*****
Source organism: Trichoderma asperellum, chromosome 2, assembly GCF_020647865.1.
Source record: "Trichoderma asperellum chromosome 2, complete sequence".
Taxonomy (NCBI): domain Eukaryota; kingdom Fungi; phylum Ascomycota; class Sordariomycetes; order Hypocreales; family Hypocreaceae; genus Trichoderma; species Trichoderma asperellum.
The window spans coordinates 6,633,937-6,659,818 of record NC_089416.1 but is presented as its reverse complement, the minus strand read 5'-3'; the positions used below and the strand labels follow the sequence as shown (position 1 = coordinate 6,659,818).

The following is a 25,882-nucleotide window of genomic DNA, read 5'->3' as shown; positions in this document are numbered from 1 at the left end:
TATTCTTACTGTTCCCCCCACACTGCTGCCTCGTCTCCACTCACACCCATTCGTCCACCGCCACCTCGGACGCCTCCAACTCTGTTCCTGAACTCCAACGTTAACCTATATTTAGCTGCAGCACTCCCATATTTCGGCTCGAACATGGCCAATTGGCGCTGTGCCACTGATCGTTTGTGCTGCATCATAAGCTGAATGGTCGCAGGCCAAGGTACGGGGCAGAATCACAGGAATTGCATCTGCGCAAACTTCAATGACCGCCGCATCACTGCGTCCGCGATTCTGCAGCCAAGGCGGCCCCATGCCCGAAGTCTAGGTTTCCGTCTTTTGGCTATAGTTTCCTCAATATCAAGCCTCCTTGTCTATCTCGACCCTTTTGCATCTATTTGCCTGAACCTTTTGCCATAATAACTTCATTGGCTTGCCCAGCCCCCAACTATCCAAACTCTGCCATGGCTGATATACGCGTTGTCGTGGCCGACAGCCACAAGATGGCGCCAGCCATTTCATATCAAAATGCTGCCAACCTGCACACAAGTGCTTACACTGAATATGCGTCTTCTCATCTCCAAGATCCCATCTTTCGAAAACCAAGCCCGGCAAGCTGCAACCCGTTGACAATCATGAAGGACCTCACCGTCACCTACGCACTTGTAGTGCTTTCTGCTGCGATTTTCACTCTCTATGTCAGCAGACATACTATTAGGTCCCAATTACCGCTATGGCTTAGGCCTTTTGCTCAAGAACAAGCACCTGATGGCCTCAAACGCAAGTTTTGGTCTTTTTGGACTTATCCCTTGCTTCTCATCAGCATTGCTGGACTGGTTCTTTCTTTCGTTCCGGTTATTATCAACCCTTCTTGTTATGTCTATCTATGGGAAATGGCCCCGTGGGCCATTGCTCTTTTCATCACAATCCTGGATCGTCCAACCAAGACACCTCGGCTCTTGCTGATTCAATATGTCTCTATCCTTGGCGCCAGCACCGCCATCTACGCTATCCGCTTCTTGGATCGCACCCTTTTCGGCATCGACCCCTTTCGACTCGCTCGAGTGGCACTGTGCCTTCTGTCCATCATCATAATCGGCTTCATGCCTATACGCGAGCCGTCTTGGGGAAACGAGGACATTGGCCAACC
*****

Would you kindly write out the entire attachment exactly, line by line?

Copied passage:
Source organism: Trichoderma asperellum, chromosome 2, assembly GCF_020647865.1.
Source record: "Trichoderma asperellum chromosome 2, complete sequence".
Taxonomy (NCBI): domain Eukaryota; kingdom Fungi; phylum Ascomycota; class Sordariomycetes; order Hypocreales; family Hypocreaceae; genus Trichoderma; species Trichoderma asperellum.
The window spans coordinates 6,633,937-6,659,818 of record NC_089416.1 but is presented as its reverse complement, the minus strand read 5'-3'; the positions used below and the strand labels follow the sequence as shown (position 1 = coordinate 6,659,818).

The following is a 25,882-nucleotide window of genomic DNA, read 5'->3' as shown; positions in this document are numbered from 1 at the left end:
TATTCTTACTGTTCCCCCCACACTGCTGCCTCGTCTCCACTCACACCCATTCGTCCACCGCCACCTCGGACGCCTCCAACTCTGTTCCTGAACTCCAACGTTAACCTATATTTAGCTGCAGCACTCCCATATTTCGGCTCGAACATGGCCAATTGGCGCTGTGCCACTGATCGTTTGTGCTGCATCATAAGCTGAATGGTCGCAGGCCAAGGTACGGGGCAGAATCACAGGAATTGCATCTGCGCAAACTTCAATGACCGCCGCATCACTGCGTCCGCGATTCTGCAGCCAAGGCGGCCCCATGCCCGAAGTCTAGGTTTCCGTCTTTTGGCTATAGTTTCCTCAATATCAAGCCTCCTTGTCTATCTCGACCCTTTTGCATCTATTTGCCTGAACCTTTTGCCATAATAACTTCATTGGCTTGCCCAGCCCCCAACTATCCAAACTCTGCCATGGCTGATATACGCGTTGTCGTGGCCGACAGCCACAAGATGGCGCCAGCCATTTCATATCAAAATGCTGCCAACCTGCACACAAGTGCTTACACTGAATATGCGTCTTCTCATCTCCAAGATCCCATCTTTCGAAAACCAAGCCCGGCAAGCTGCAACCCGTTGACAATCATGAAGGACCTCACCGTCACCTACGCACTTGTAGTGCTTTCTGCTGCGATTTTCACTCTCTATGTCAGCAGACATACTATTAGGTCCCAATTACCGCTATGGCTTAGGCCTTTTGCTCAAGAACAAGCACCTGATGGCCTCAAACGCAAGTTTTGGTCTTTTTGGACTTATCCCTTGCTTCTCATCAGCATTGCTGGACTGGTTCTTTCTTTCGTTCCGGTTATTATCAACCCTTCTTGTTATGTCTATCTATGGGAAATGGCCCCGTGGGCCATTGCTCTTTTCATCACAATCCTGGATCGTCCAACCAAGACACCTCGGCTCTTGCTGATTCAATATGTCTCTATCCTTGGCGCCAGCACCGCCATCTACGCTATCCGCTTCTTGGATCGCACCCTTTTCGGCATCGACCCCTTTCGACTCGCTCGAGTGGCACTGTGCCTTCTGTCCATCATCATAATCGGCTTCATGCCTATACGCGAGCCGTCTTGGGGAAACGAGGACATTGGCCAACC